Windows systems at risk from Stuxnet attack

Windows systems at risk from Stuxnet attack

Summary: Microsoft is looking into a family of malware that is using a Windows flaw to infiltrate critical infrastructure and other systems in a number of countries.


Microsoft is looking into a particularly nasty family of malware, which has been labeled 'Stuxnet' by security researchers, and has been seen in the wild in India, Iran, the US and Indonesia, Microsoft said in a blog post on Friday. One of the attack vectors Stuxnet uses is via USB stick. The malware requires no user interaction to infect the system. The operating system merely rendering an icon launches the malware.

"What is unique about Stuxnet is that it utilizes a new method of propagation," wrote Microsoft researcher Tareq Saade in the blog post. "Specifically, it takes advantage of specially-crafted shortcut files (also known as .lnk files) placed on USB drives to automatically execute malware as soon as the .lnk file is read by the operating system."

The malware, described by security company F-Secure as an "advanced, persistent threat", has infected Siemens WinCC Scada machines. In addition, Russian security company Kaspersky said in a blog post on Saturday that this was the first time its researchers had seen a piece of malware that relies on shortcut files to launch and hide itself.

For more on this story, read Windows systems at risk from Stuxnet shortcut malware on ZDNet UK.

Topics: Windows, Malware, Security

Tom Espiner

About Tom Espiner

Tom is a technology reporter for He covers the security beat, writing about everything from hacking and cybercrime to threats and mitigation. He also focuses on open source and emerging technologies, all the while trying to cut through greenwash.

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  • Why would you use Windows

    anywhere for critical stuff? May as well just stop locking the doors and give your secrets away.

    Windows has no place anywhere. Period, end of story.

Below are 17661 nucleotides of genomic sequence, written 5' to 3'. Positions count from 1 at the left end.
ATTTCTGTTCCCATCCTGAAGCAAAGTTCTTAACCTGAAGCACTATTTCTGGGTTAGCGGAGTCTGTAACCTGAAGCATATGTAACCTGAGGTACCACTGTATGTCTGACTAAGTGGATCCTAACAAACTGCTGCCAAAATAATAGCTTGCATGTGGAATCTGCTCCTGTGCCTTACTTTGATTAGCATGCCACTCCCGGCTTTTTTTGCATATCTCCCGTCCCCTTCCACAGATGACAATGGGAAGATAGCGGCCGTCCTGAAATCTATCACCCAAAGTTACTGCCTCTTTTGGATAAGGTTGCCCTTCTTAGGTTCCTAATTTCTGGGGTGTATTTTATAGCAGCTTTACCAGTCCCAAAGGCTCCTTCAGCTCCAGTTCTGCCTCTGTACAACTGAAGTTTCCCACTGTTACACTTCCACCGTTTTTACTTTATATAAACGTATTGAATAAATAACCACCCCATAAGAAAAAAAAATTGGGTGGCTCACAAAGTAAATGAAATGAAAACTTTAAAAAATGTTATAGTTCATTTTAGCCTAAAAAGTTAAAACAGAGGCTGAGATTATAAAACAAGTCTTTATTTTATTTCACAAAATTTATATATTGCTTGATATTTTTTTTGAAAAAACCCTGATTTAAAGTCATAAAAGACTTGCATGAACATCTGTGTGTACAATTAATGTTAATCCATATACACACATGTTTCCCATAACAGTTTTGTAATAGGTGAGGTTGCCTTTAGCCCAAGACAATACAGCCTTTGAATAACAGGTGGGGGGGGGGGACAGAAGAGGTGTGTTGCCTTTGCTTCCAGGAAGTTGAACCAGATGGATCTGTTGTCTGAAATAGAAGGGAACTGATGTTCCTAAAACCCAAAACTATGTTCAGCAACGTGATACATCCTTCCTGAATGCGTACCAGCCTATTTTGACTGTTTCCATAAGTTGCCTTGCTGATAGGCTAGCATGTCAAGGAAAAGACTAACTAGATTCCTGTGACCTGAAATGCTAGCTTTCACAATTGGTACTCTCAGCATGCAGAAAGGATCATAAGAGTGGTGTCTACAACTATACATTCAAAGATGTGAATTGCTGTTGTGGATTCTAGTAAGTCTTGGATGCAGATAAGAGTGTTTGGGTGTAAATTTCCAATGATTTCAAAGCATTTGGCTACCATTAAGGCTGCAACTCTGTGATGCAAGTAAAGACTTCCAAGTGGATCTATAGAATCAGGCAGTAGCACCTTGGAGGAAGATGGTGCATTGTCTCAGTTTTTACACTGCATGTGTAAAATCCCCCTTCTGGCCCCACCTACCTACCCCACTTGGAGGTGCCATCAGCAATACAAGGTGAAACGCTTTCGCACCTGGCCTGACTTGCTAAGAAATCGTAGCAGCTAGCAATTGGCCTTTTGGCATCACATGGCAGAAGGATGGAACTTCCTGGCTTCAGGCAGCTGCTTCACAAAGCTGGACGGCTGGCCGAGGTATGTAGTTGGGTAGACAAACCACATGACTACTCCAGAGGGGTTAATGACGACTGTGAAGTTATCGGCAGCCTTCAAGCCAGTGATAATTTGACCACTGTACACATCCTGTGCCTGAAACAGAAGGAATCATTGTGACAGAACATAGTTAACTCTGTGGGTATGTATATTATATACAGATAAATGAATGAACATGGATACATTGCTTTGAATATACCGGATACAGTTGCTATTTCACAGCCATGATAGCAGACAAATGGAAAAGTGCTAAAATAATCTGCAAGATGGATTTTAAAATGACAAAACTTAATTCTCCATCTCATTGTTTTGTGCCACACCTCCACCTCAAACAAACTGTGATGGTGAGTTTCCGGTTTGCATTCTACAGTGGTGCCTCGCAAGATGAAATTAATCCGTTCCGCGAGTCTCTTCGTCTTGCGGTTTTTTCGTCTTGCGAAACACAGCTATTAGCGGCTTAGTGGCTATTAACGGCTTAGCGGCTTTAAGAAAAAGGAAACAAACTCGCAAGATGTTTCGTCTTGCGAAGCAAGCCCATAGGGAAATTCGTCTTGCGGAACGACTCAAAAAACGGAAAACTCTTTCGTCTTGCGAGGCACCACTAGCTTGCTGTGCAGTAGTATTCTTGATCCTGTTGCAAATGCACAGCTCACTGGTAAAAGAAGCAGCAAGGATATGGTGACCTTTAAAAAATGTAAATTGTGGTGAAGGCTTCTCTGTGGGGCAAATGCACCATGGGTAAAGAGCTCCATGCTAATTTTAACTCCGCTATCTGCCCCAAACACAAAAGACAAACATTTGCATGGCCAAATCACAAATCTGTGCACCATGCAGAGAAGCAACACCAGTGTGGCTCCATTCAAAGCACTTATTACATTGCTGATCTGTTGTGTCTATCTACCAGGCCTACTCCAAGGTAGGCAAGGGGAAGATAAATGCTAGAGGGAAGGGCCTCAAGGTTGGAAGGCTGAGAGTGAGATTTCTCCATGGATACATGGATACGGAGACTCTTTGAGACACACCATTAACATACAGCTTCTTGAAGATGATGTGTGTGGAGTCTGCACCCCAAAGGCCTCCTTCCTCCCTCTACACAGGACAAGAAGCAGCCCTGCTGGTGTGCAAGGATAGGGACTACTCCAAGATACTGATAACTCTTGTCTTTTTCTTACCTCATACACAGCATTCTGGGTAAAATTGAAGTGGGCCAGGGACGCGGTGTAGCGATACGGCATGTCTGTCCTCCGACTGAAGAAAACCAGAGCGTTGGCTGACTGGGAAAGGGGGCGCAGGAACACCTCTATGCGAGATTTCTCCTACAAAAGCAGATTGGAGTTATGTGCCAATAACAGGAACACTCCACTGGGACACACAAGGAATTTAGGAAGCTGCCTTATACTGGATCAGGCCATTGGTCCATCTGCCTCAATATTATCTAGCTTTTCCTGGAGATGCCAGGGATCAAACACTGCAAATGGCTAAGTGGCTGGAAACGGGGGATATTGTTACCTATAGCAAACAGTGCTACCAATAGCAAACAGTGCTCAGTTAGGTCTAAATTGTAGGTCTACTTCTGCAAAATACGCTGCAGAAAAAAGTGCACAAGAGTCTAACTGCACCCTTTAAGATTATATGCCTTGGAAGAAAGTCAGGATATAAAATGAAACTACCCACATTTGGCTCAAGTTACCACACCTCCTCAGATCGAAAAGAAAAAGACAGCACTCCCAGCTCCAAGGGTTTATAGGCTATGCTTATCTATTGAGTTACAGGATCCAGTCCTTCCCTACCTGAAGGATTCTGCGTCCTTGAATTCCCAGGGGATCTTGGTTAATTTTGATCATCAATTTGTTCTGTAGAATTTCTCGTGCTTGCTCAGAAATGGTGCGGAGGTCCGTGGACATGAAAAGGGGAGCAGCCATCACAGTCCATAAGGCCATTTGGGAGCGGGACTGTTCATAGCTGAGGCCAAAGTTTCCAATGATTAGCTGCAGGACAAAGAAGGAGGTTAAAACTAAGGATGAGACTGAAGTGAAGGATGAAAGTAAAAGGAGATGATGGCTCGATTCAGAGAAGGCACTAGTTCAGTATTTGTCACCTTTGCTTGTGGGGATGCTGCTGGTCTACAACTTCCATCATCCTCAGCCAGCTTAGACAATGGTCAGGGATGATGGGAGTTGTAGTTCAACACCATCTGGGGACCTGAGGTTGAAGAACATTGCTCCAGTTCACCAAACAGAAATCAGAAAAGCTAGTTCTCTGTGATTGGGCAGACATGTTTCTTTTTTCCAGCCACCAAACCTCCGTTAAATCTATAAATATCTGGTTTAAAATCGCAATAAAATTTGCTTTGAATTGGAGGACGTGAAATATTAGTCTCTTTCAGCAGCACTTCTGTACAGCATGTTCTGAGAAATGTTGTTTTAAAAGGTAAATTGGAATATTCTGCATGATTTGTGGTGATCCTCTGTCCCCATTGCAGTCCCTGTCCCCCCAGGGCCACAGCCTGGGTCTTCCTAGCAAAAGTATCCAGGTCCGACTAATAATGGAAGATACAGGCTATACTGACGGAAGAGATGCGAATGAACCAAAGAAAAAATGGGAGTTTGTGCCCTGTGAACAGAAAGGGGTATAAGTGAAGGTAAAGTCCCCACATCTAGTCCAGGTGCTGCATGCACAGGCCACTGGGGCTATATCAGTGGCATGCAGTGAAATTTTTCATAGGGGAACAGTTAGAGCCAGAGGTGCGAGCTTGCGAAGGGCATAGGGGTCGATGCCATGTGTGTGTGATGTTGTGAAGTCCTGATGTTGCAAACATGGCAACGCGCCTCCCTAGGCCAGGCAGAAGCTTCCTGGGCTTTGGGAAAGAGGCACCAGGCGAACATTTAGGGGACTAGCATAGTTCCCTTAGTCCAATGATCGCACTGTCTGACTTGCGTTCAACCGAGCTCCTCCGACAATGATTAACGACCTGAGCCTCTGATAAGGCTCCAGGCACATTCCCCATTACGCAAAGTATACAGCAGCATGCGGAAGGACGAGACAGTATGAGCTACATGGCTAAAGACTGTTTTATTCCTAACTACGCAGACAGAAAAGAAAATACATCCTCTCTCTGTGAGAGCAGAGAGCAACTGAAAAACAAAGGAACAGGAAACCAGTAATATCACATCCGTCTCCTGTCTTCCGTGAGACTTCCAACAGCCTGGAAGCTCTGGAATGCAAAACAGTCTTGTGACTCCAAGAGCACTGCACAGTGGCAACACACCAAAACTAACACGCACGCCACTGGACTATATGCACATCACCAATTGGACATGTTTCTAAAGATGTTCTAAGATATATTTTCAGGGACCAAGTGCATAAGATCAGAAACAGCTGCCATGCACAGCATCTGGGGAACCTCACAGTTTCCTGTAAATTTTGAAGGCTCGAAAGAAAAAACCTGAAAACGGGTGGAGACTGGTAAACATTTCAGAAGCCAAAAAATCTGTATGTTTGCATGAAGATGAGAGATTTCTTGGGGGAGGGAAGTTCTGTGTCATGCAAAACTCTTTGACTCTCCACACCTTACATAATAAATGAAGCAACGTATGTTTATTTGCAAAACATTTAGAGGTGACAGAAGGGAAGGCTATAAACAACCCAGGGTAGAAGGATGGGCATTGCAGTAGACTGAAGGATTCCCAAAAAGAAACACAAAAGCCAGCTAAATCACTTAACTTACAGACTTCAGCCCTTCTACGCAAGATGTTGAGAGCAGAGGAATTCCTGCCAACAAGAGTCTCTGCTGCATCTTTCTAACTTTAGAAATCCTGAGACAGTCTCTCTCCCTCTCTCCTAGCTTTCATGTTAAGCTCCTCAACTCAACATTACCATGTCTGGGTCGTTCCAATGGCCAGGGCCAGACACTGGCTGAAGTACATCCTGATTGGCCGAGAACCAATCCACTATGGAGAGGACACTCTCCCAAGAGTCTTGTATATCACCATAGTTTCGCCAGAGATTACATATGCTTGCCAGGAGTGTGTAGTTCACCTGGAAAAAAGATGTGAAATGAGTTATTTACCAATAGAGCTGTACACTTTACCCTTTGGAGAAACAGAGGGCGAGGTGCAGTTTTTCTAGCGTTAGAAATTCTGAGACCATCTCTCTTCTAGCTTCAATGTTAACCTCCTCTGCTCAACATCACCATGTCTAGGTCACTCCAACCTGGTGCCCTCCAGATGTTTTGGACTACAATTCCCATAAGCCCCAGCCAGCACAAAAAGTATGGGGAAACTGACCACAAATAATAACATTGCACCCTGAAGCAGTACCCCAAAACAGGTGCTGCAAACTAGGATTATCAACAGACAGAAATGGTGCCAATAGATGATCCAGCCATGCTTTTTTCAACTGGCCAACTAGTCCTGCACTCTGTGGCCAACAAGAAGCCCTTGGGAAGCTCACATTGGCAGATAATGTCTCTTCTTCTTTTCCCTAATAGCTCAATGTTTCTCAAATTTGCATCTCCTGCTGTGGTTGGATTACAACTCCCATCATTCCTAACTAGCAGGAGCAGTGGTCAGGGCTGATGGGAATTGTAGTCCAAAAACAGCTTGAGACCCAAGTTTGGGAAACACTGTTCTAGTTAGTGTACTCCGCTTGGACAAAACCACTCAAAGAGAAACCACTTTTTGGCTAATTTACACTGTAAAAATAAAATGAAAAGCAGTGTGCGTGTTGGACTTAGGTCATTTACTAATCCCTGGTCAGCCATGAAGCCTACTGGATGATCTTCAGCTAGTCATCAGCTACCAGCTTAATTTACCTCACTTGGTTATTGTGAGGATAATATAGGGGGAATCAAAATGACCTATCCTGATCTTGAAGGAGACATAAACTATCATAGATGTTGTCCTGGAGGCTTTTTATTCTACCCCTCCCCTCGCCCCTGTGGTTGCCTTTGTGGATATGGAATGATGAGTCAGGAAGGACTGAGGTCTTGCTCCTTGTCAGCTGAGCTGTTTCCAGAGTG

• Just go away


      Go code your emails in Emacs, your math in binary, and and browse the web through a raw telnet session to port 80.

      You are clearly smarter than all of us so you shouldn't hang out here anyway.
    • itguy08 has no place anywhere. Period,

      @itguy08 End of story.
      Lester Young
    • RE: Windows systems at risk from Stuxnet attack

      @itguy08 agree.
      Windows has the same security model of the Barbie's house.
      If you store money inside your daugther's Barbie house... Don't have high expectations.
      • RE: Windows systems at risk from Stuxnet attack


        That is just a dumb analogy.
    • RE: Windows systems at risk from Stuxnet attack

      @itguy08 itguy08? Lord your social life must be amazing. Put on your Steve Jobs mask, grab your favorite pocket protector and your iPhone4 and jump off the highest building you can find.
    • RE: Windows systems at risk from Stuxnet attack

    • RE: Windows systems at risk from Stuxnet attack

      @itguy08 Please MS fan boys don't take this personally. I think its only place is as a workstation, of course properly configured to run as non-administrator. Which is not usually the case. MS creates their own problems. As for server environments: Linux,Unix,BSD. I've even seen windows run on top of vxworks for stability issues.<br>Windows warning: Mouse movement detected, Please restart your computer.<br><br>
  • RE: Windows systems at risk from Stuxnet attack

    So, if I understand correctly, one of the following scenarios must take place in order for the malware to be executed:

    1) The attacker must deliver the USB stick into my hands and convince me to plug it into my computer, or;
    2) The attacker must have physical access to unsecured computer to plug the USB stick into directly.

    While this issue should be corrected, it would seem to me that if the attack is successfully executed, your choice of OS is probably not the most serious security flaw in your system.
    • No, not the attacker


      It's the unsuspecting victim the one who plugs the USB stick into the computer (isn't that what USB sticks are for, to be plugged into computers?)
      OS Reload
      • RE: Windows systems at risk from Stuxnet attack

        @OS Reload